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Research Report

Decentralisation of Administration, Policy Making and Forest Management in Ketapang District, West Kalimantan

Endriatmo Soetarto
MT Felix Sitorus
Yusup Napiri
Copyright Date: Jan. 1, 2001
Pages: 70
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Table of Contents

  1. (pp. v-viii)
    Christopher Barr and Ida Aju Pradnja Resosudarmo
  2. (pp. 1-7)

    West Kalimantan is the fourth largest province in Indonesia, covering 146,807 square kilometers (km²) (7.53% of the area of Indonesia). When first formed in 1956, this province consisted of six districts (Pontianak, Sambas, Sanggau, Ketapang, Sintang, Kapuas Hulu) and one municipality (the city of Pontianak). In 1999, two new districts were added: Landak (an offshoot from the Pontianak district) and Bengkayang (originally part of Sambas). Mainland West Kalimantan, bordered in the north by the Malaysian state of Sarawak, consists mostly of lowlands with a few hills, while the marine area contains scores of islands. Vegetation types include coastal vegetation, mangroves,...

  3. (pp. 8-18)

    In a legal and formal sense, level I, or provincial governments (including the government of West Kalimantan) have wide-ranging authority over forestry activities, including the exploitation, sale and distribution of forest products, and the protection of forest resources. This authority is based on Government Regulation No. 64/1957, which mentions ‘the transfer of some forestry matters to level I swatantra9 regions’. However, the Basic Forestry Law of 1967 and Government Regulation No. 21/197010 revoked part of this authority. While the provincial government did still have some authority, this was generally limited to an auxiliary role. Since 1970, the provincial government of...

  4. (pp. 19-35)

    There are three groups of stakeholders in forestry and plantation activities in the Ketapang district: government agencies, industry enterprises (private or state-owned) and local communities. Each of these groups has its own role in the context of forestry and plantation activities, reflecting their different interests. These may either co-exist in harmony, or come into conflict with one another.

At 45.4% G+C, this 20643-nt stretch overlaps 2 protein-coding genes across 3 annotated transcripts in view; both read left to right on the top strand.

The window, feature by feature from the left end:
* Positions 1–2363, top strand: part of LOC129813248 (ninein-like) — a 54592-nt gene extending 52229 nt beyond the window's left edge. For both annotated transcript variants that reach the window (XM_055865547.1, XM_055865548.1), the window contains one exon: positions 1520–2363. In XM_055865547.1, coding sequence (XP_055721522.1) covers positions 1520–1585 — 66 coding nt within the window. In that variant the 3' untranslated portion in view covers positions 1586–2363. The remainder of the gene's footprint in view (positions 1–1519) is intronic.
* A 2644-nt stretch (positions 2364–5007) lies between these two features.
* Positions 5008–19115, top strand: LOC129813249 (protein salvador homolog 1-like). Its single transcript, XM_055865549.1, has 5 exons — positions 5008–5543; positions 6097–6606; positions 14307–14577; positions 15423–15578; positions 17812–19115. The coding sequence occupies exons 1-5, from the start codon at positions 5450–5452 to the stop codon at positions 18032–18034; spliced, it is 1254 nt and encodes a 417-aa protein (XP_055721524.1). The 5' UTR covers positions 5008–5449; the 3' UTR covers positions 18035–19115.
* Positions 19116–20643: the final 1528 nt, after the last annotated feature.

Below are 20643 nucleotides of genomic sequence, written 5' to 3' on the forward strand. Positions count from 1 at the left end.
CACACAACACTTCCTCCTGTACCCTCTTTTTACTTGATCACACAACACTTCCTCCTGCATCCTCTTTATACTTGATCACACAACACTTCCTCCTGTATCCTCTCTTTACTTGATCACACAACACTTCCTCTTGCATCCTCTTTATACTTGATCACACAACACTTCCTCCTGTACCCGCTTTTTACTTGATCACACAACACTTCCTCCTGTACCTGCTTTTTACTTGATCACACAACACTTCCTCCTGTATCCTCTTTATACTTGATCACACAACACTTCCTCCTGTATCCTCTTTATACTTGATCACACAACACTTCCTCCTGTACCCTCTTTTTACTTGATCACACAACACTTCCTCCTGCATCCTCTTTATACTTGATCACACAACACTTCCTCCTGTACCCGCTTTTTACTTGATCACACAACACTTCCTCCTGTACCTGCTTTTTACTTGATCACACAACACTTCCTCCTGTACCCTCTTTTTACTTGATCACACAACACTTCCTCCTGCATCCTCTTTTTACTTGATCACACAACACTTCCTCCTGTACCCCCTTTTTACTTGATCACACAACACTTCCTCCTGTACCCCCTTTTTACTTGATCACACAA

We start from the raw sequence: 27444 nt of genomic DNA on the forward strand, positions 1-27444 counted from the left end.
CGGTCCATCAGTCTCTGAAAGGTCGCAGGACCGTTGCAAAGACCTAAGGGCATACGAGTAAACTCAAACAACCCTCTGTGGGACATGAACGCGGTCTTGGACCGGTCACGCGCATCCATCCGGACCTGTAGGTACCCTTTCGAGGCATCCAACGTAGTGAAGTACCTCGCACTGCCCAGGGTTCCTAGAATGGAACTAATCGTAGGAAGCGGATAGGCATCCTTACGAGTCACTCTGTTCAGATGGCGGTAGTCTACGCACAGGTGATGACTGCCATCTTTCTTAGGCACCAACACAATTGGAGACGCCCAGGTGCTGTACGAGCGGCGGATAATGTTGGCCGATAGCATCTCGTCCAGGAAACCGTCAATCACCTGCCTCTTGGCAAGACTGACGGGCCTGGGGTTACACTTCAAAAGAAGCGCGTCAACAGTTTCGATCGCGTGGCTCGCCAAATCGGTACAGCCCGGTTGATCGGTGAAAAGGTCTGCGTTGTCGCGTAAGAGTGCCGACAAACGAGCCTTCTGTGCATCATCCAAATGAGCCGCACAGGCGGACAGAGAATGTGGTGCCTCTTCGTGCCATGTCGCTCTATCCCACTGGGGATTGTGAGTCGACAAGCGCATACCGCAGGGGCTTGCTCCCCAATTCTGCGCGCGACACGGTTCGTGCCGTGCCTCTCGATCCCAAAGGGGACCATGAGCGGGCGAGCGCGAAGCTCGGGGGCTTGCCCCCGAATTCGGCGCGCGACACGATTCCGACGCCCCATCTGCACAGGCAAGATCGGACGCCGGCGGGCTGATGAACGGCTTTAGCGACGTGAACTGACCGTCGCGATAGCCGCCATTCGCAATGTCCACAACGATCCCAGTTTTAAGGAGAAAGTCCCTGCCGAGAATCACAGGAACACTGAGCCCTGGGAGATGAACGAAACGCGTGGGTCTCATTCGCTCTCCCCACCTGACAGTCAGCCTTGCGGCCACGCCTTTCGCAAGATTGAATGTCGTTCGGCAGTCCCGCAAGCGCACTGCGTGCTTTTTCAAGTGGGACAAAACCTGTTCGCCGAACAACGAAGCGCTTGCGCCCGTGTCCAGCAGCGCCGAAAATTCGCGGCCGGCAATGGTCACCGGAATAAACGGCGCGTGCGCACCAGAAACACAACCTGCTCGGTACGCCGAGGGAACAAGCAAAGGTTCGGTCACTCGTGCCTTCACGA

There are two categories of government agencies with interests in the forestry and plantation sector in the Ketapang district. The first covers the technical (sectoral) agencies that directly administer forestry and plantation activities; while the second includes those agencies that are not...

  5. (pp. 36-46)

    At the regional level, the focus on decentralisation has been primarily concerned with the transfer of authority from central to provincial and district governments; the issue of authority being transferred from these governments to local communities has not yet been considered. The issue of granting to local communities a degree of autonomy, particularly with respect to the adat communities rights to land and forest resources has received little attention in the discussions relating to decentralisation. The case of the Dayak adat communities in the Ketapang district illustrates local people’s efforts to secure what they see as their rights over land...

  6. (pp. 47-50)

    Conflicts of interests, diverse in both horizontal and vertical ways, have pervaded across the decentralized forestry and plantation sectors in Ketapang district, and West Kalimantan in general. The local governments and communities risk losing out on the opportunities and benefits of good governance, which calls for proper devolution of authorities as an urgent priority. The previous analysis at the provincial and district level as well as the thematic cases (adat communities, plantations and National Parks) showed indicators of decentralisation on decision making and administration/management of the forestry/plantation sector, which is summarised as follows:

    Regional autonomy represents an opportunity for regional...